Weve upped 10-in-5 to create
even more savings; our new
goal [is to] slash $13 billion in
operating and material costs over
the next six years.
S PRI NG 2014 IBM Center for The Business of Government 25
Conversations with Leaders
be marked with botanical DNA during production and that
those marks could later be read.
We buy about 80,000 different types of microcircuits, used
in everything from aircraft and ships to medical equip-
ment. Microcircuits are the first commodity DLA is targeting
because they have a high risk of being counterfeited. As the
guy thats responsible for good components in the supply
chain, this is not a fail-safe method. Its been very successful
and we plan to expand that to other commodities as well.
On Leadership
I have been very fortunate and blessed to work [with]
excellent leaders. I recall fondly what I have learned from
mentors such as General Duncan McNabb, General Norton
Schwartz, Admiral Mike Mullen, and General Whitcomb. I
probably have learned the most in the past 10 years given
the pressures faced while the countrys been at war. My last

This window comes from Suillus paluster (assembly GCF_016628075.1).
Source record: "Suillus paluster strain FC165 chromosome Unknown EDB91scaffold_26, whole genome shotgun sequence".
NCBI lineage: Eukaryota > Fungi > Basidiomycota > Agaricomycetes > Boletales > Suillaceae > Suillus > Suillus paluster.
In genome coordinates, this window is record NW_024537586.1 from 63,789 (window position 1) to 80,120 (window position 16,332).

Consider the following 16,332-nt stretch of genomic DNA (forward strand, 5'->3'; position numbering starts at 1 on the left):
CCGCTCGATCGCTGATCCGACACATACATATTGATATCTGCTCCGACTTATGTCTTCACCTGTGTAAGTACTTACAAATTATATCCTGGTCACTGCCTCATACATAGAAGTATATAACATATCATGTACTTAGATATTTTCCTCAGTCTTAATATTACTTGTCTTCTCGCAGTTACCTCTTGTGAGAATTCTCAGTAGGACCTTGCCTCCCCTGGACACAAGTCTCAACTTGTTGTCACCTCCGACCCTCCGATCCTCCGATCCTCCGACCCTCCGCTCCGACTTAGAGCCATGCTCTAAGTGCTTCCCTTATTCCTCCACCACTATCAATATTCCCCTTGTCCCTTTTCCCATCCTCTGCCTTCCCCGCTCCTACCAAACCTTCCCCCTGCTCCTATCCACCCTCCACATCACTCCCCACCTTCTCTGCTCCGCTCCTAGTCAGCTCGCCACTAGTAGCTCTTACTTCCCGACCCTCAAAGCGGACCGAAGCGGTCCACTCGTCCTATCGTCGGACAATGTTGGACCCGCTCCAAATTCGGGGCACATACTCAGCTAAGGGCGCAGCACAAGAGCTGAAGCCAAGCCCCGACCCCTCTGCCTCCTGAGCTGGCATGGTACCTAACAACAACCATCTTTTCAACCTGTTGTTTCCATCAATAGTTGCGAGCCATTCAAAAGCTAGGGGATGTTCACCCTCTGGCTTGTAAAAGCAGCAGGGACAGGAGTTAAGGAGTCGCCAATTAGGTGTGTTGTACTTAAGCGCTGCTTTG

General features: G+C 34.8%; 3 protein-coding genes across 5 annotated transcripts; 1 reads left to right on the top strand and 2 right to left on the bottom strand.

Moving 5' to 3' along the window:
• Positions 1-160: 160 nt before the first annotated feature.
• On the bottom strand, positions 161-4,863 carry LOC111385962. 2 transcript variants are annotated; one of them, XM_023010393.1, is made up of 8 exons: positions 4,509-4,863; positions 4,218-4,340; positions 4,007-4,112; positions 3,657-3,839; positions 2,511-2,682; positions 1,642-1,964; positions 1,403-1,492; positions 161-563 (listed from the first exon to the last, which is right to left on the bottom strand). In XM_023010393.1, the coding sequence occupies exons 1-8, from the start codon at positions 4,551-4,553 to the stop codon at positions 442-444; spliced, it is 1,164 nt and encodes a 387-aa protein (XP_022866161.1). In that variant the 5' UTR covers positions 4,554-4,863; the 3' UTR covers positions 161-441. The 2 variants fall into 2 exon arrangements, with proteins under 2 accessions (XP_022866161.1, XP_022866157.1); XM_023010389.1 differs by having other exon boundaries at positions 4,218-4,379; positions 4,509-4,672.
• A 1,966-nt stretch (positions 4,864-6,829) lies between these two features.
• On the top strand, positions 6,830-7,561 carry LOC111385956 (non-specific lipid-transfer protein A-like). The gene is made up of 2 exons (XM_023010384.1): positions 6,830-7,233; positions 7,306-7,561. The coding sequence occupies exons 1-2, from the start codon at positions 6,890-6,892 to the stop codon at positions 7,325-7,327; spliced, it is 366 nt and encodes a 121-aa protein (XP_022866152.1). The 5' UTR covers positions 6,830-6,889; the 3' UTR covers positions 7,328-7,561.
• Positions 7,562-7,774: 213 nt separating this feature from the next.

boss before arriving at DLA, General Duncan McNabb, has
shaped my Guiding Principles in my Directors Guidance,
which in turn has shaped my leadership approach. We
are living in historic times doing things weve never done
before. Make some history yourself. Push for smart things
to do dont wait for the requirement or for folks to ask.
No one knows this stuff better than usact like it. I trust
you; prioritize, do it your own way, but get it done or ensure
it gets done. This is your time; do big things and make it
better. If not you, who? If not now, when? Relationships are
key; build them and use them. Take care of one another.
Keep promises.
To learn more about the Defense Logistics Agency, go to www.dla.mil.
To hear The Business of Government Hours interview with
Vice Admiral Mark Harnitchek, go to the Centers website at
www.businessofgovernment.org.
To download the show as a podcast on your computer or MP3 player,
from the Centers website at www.businessofgovernment.org, right
click on an audio segment, select Save Target As, and save the file.
To read the full transcript of The Business of Government Hours
interview with Vice Admiral Mark Harnitchek, visit the Centers
website at www.businessofgovernment.org.